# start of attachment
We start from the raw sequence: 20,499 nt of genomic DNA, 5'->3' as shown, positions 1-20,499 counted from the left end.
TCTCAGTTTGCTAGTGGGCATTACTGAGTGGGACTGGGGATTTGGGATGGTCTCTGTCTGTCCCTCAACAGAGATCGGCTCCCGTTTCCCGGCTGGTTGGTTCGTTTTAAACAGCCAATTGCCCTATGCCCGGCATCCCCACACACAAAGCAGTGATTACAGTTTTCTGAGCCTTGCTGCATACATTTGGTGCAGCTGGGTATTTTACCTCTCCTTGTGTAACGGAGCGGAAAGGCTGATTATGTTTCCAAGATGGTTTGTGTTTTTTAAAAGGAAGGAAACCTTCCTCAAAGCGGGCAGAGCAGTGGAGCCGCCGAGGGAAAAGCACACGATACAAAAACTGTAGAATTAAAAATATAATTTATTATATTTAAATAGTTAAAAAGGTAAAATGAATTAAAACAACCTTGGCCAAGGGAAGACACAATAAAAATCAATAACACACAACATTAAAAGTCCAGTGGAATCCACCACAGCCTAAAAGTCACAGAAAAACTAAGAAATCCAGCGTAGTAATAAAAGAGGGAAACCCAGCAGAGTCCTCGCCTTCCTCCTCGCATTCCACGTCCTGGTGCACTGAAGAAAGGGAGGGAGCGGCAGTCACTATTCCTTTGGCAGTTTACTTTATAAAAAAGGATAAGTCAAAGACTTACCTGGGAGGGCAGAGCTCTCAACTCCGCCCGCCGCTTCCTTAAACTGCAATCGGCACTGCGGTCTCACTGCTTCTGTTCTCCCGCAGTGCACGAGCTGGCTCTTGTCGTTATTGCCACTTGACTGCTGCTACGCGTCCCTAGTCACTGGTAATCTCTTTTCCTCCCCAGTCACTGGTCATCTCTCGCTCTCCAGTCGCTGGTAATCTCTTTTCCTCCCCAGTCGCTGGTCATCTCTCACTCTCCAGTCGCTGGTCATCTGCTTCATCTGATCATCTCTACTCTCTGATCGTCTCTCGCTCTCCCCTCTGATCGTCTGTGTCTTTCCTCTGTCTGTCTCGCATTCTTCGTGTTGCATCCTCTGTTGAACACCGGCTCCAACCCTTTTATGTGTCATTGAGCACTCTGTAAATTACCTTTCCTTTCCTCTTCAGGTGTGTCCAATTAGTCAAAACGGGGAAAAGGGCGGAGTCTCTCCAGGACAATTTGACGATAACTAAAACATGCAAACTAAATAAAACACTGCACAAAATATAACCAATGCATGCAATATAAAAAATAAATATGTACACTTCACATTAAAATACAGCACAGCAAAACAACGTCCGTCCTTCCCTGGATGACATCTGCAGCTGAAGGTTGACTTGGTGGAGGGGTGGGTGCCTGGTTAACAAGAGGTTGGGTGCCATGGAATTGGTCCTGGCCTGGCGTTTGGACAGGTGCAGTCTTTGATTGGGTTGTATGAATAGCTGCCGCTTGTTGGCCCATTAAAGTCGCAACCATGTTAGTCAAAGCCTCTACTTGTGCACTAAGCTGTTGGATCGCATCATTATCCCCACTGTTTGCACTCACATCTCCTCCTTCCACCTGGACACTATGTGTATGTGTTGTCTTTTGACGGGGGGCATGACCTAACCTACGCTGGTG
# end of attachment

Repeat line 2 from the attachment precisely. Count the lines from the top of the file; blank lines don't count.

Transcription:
TCTCAGTTTGCTAGTGGGCATTACTGAGTGGGACTGGGGATTTGGGATGGTCTCTGTCTGTCCCTCAACAGAGATCGGCTCCCGTTTCCCGGCTGGTTGGTTCGTTTTAAACAGCCAATTGCCCTATGCCCGGCATCCCCACACACAAAGCAGTGATTACAGTTTTCTGAGCCTTGCTGCATACATTTGGTGCAGCTGGGTATTTTACCTCTCCTTGTGTAACGGAGCGGAAAGGCTGATTATGTTTCCAAGATGGTTTGTGTTTTTTAAAAGGAAGGAAACCTTCCTCAAAGCGGGCAGAGCAGTGGAGCCGCCGAGGGAAAAGCACACGATACAAAAACTGTAGAATTAAAAATATAATTTATTATATTTAAATAGTTAAAAAGGTAAAATGAATTAAAACAACCTTGGCCAAGGGAAGACACAATAAAAATCAATAACACACAACATTAAAAGTCCAGTGGAATCCACCACAGCCTAAAAGTCACAGAAAAACTAAGAAATCCAGCGTAGTAATAAAAGAGGGAAACCCAGCAGAGTCCTCGCCTTCCTCCTCGCATTCCACGTCCTGGTGCACTGAAGAAAGGGAGGGAGCGGCAGTCACTATTCCTTTGGCAGTTTACTTTATAAAAAAGGATAAGTCAAAGACTTACCTGGGAGGGCAGAGCTCTCAACTCCGCCCGCCGCTTCCTTAAACTGCAATCGGCACTGCGGTCTCACTGCTTCTGTTCTCCCGCAGTGCACGAGCTGGCTCTTGTCGTTATTGCCACTTGACTGCTGCTACGCGTCCCTAGTCACTGGTAATCTCTTTTCCTCCCCAGTCACTGGTCATCTCTCGCTCTCCAGTCGCTGGTAATCTCTTTTCCTCCCCAGTCGCTGGTCATCTCTCACTCTCCAGTCGCTGGTCATCTGCTTCATCTGATCATCTCTACTCTCTGATCGTCTCTCGCTCTCCCCTCTGATCGTCTGTGTCTTTCCTCTGTCTGTCTCGCATTCTTCGTGTTGCATCCTCTGTTGAACACCGGCTCCAACCCTTTTATGTGTCATTGAGCACTCTGTAAATTACCTTTCCTTTCCTCTTCAGGTGTGTCCAATTAGTCAAAACGGGGAAAAGGGCGGAGTCTCTCCAGGACAATTTGACGATAACTAAAACATGCAAACTAAATAAAACACTGCACAAAATATAACCAATGCATGCAATATAAAAAATAAATATGTACACTTCACATTAAAATACAGCACAGCAAAACAACGTCCGTCCTTCCCTGGATGACATCTGCAGCTGAAGGTTGACTTGGTGGAGGGGTGGGTGCCTGGTTAACAAGAGGTTGGGTGCCATGGAATTGGTCCTGGCCTGGCGTTTGGACAGGTGCAGTCTTTGATTGGGTTGTATGAATAGCTGCCGCTTGTTGGCCCATTAAAGTCGCAACCATGTTAGTCAAAGCCTCTACTTGTGCACTAAGCTGTTGGATCGCATCATTATCCCCACTGTTTGCACTCACATCTCCTCCTTCCACCTGGACACTATGTGTATGTGTTGTCTTTTGACGGGGGGCATGACCTAACCTACGCTGGTG